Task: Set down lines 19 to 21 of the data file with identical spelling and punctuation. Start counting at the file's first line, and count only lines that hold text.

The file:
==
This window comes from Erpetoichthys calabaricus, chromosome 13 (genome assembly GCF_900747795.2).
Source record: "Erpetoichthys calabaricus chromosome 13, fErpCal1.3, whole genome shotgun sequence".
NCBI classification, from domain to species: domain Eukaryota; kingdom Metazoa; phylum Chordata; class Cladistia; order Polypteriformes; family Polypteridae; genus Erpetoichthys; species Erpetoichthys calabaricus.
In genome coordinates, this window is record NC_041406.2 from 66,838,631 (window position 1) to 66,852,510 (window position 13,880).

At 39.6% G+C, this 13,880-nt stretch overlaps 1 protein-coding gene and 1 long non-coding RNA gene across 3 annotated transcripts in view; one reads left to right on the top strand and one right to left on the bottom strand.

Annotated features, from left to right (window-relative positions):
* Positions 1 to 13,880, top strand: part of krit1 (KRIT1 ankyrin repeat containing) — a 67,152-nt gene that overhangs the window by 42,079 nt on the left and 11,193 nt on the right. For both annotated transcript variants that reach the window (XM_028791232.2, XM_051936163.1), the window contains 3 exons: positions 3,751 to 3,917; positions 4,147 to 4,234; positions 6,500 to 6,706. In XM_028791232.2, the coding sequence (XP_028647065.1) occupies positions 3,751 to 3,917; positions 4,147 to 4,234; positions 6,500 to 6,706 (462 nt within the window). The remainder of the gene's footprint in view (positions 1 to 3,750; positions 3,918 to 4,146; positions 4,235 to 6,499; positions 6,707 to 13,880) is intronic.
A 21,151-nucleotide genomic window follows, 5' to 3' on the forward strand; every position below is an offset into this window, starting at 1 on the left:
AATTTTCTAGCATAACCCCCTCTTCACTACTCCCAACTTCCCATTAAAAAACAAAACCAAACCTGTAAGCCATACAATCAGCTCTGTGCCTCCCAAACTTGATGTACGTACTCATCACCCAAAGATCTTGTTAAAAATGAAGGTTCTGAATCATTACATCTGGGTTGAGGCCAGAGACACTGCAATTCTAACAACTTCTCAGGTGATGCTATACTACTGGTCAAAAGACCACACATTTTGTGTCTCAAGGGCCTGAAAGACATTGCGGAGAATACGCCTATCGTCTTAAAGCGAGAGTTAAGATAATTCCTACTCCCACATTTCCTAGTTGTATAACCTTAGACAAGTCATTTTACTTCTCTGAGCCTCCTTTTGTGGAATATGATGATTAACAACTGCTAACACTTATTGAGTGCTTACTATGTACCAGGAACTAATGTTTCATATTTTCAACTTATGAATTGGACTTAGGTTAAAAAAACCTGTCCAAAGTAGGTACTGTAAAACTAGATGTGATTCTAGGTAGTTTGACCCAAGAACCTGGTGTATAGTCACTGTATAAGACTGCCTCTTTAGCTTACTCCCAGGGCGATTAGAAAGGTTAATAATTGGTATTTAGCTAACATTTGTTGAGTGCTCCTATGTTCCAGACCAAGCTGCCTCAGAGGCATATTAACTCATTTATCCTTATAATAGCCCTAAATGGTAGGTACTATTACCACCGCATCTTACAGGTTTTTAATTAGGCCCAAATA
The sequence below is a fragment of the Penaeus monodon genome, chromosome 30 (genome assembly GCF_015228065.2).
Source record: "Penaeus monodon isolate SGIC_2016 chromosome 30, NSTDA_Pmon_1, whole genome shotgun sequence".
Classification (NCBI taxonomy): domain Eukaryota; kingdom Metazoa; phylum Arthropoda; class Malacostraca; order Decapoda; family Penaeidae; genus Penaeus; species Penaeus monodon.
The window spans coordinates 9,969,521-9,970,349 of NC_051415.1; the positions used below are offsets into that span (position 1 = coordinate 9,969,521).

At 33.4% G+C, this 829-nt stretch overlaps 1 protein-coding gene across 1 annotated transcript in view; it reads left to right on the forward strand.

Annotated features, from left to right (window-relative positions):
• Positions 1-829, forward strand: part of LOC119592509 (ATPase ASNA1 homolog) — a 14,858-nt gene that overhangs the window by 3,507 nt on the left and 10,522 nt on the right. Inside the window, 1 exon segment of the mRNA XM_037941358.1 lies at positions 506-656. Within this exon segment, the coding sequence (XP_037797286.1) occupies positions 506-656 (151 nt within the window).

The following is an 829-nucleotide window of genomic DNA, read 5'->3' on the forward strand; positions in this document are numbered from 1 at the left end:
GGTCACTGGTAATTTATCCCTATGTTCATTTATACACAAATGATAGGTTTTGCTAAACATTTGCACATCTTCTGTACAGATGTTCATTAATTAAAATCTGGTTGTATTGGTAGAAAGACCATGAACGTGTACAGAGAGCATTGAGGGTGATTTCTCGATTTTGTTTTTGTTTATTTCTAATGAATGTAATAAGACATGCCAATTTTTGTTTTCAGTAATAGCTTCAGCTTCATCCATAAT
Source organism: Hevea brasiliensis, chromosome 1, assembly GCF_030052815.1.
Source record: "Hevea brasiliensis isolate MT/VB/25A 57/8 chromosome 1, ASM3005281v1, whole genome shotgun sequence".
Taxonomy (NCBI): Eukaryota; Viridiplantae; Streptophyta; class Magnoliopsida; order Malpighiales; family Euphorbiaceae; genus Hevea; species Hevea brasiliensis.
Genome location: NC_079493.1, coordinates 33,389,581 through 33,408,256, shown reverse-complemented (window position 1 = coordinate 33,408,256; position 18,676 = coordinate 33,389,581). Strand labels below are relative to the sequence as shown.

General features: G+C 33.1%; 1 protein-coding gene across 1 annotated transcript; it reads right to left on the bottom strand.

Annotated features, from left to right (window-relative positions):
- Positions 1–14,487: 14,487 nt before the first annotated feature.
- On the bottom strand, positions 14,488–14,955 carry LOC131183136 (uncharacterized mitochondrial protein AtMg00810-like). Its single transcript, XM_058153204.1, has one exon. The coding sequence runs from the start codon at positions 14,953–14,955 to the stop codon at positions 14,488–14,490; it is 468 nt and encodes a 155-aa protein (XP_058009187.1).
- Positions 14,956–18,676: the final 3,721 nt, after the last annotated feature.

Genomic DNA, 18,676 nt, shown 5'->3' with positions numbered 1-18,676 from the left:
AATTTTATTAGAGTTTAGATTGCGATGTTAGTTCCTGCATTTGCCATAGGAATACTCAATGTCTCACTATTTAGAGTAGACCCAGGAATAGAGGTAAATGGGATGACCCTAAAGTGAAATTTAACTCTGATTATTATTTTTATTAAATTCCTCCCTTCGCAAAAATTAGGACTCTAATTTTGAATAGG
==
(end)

Source organism: Hevea brasiliensis, chromosome 1, assembly GCF_030052815.1.
Source record: "Hevea brasiliensis isolate MT/VB/25A 57/8 chromosome 1, ASM3005281v1, whole genome shotgun sequence".
Taxonomy (NCBI): Eukaryota; Viridiplantae; Streptophyta; class Magnoliopsida; order Malpighiales; family Euphorbiaceae; genus Hevea; species Hevea brasiliensis.